The research also has many potential non-telecommunications applications. "For example, our work also represents a very different approach to fabricating semiconductor junctions that we are investigating for solar-cell applications," said Badding.

In addition to Badding, Sazio, and He, other researchers who contributed to this study include Venkatraman Gopalan of Penn State, and Anna C. Peacock and Noel Healy of the Optoelectronics Research Centre in the United Kingdom.

The research was funded by the U.S. National Science Foundation and the Engineering and Physical Sciences Research Council of the United Kingdom.

[ Katrina Voss ]

CONTACTS

John Badding: 814-777-3054 (mobile), jbadding@pearl.chem.psu.edu
Pier J. A. Sazio: 44-23-8059-3144, pjas@orc.soton.ac.uk
Barbara Kennedy (PIO): 814-863-4682, science@psu.edu

Barbara Kennedy | EurekAlert!
Further information:
http://www.psu.edu

More articles from Materials Sciences:

nachricht New biomaterial could replace plastic laminates, greatly reduce pollution
21.09.2017 | Penn State

nachricht Stopping problem ice -- by cracking it
21.09.2017 | Norwegian University of Science and Technology

All articles from Materials Sciences >>>

The most recent press releases about innovation >>>

Die letzten 5 Focus-News des innovations-reports im Überblick:

Im Focus: The pyrenoid is a carbon-fixing liquid droplet

Plants and algae use the enzyme Rubisco to fix carbon dioxide, removing it from the atmosphere and converting it into biomass. Algae have figured out a way to increase the efficiency of carbon fixation. They gather most of their Rubisco into a ball-shaped microcompartment called the pyrenoid, which they flood with a high local concentration of carbon dioxide. A team of scientists at Princeton University, the Carnegie Institution for Science, Stanford University and the Max Plank Institute of Biochemistry have unravelled the mysteries of how the pyrenoid is assembled. These insights can help to engineer crops that remove more carbon dioxide from the atmosphere while producing more food.

A warming planet

Im Focus: Highly precise wiring in the Cerebral Cortex

Our brains house extremely complex neuronal circuits, whose detailed structures are still largely unknown. This is especially true for the so-called cerebral cortex of mammals, where among other things vision, thoughts or spatial orientation are being computed. Here the rules by which nerve cells are connected to each other are only partly understood. A team of scientists around Moritz Helmstaedter at the Frankfiurt Max Planck Institute for Brain Research and Helene Schmidt (Humboldt University in Berlin) have now discovered a surprisingly precise nerve cell connectivity pattern in the part of the cerebral cortex that is responsible for orienting the individual animal or human in space.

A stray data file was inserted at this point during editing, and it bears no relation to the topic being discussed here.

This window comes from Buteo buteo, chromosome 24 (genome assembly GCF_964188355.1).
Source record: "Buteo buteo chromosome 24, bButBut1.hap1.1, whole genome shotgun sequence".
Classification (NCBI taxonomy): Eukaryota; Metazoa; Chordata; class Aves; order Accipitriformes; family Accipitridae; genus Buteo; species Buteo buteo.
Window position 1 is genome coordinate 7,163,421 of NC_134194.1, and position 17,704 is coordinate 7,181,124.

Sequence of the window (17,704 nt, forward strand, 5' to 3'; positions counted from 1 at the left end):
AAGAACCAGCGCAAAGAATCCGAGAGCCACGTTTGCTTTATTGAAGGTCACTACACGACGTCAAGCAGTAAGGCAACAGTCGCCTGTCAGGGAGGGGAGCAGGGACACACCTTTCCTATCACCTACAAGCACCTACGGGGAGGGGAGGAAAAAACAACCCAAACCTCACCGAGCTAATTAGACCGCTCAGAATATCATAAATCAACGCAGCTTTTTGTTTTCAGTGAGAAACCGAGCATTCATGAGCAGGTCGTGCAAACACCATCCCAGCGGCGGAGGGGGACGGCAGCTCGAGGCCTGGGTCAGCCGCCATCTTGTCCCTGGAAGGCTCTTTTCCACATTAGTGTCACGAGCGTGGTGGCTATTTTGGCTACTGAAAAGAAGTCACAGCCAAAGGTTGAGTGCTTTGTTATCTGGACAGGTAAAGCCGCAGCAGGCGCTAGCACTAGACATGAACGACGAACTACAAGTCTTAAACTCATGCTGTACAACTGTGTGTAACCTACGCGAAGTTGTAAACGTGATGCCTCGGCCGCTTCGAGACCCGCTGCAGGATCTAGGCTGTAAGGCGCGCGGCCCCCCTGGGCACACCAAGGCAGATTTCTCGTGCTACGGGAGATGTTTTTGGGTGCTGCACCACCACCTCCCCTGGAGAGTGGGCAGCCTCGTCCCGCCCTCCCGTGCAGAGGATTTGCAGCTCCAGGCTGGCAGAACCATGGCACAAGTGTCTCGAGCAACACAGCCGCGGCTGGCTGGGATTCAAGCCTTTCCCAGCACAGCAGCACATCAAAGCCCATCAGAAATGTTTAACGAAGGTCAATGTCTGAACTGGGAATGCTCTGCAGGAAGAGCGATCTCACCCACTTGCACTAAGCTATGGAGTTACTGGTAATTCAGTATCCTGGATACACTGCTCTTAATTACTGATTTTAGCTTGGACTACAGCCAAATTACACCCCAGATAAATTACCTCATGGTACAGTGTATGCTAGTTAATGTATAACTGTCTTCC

The researchers report online in Nature (Schmidt et al., 2017. Axonal synapse sorting in medial entorhinal cortex, DOI: 10.1038/nature24005) that synapses in...

Im Focus: Tiny lasers from a gallery of whispers

New technique promises tunable laser devices

Whispering gallery mode (WGM) resonators are used to make tiny micro-lasers, sensors, switches, routers and other devices. These tiny structures rely on a...

Im Focus: Ultrafast snapshots of relaxing electrons in solids

Using ultrafast flashes of laser and x-ray radiation, scientists at the Max Planck Institute of Quantum Optics (Garching, Germany) took snapshots of the briefest electron motion inside a solid material to date. The electron motion lasted only 750 billionths of the billionth of a second before it fainted, setting a new record of human capability to capture ultrafast processes inside solids!

When x-rays shine onto solid materials or large molecules, an electron is pushed away from its original place near the nucleus of the atom, leaving a hole...

Im Focus: Quantum Sensors Decipher Magnetic Ordering in a New Semiconducting Material

For the first time, physicists have successfully imaged spiral magnetic ordering in a multiferroic material. These materials are considered highly promising candidates for future data storage media. The researchers were able to prove their findings using unique quantum sensors that were developed at Basel University and that can analyze electromagnetic fields on the nanometer scale. The results – obtained by scientists from the University of Basel’s Department of Physics, the Swiss Nanoscience Institute, the University of Montpellier and several laboratories from University Paris-Saclay – were recently published in the journal Nature.

Multiferroics are materials that simultaneously react to electric and magnetic fields. These two properties are rarely found together, and their combined...

All Focus news of the innovation-report >>>

Anzeige

Anzeige

Event News

“Lasers in Composites Symposium” in Aachen – from Science to Application

19.09.2017 | Event News

I-ESA 2018 – Call for Papers

12.09.2017 | Event News

EMBO at Basel Life, a new conference on current and emerging life science research

06.09.2017 | Event News

 
Latest News

Rainbow colors reveal cell history: Uncovering β-cell heterogeneity

22.09.2017 | Life Sciences

Penn first in world to treat patient with new radiation technology

22.09.2017 | Medical Engineering

Calculating quietness

22.09.2017 | Physics and Astronomy

VideoLinks
B2B-VideoLinks
More VideoLinks >>>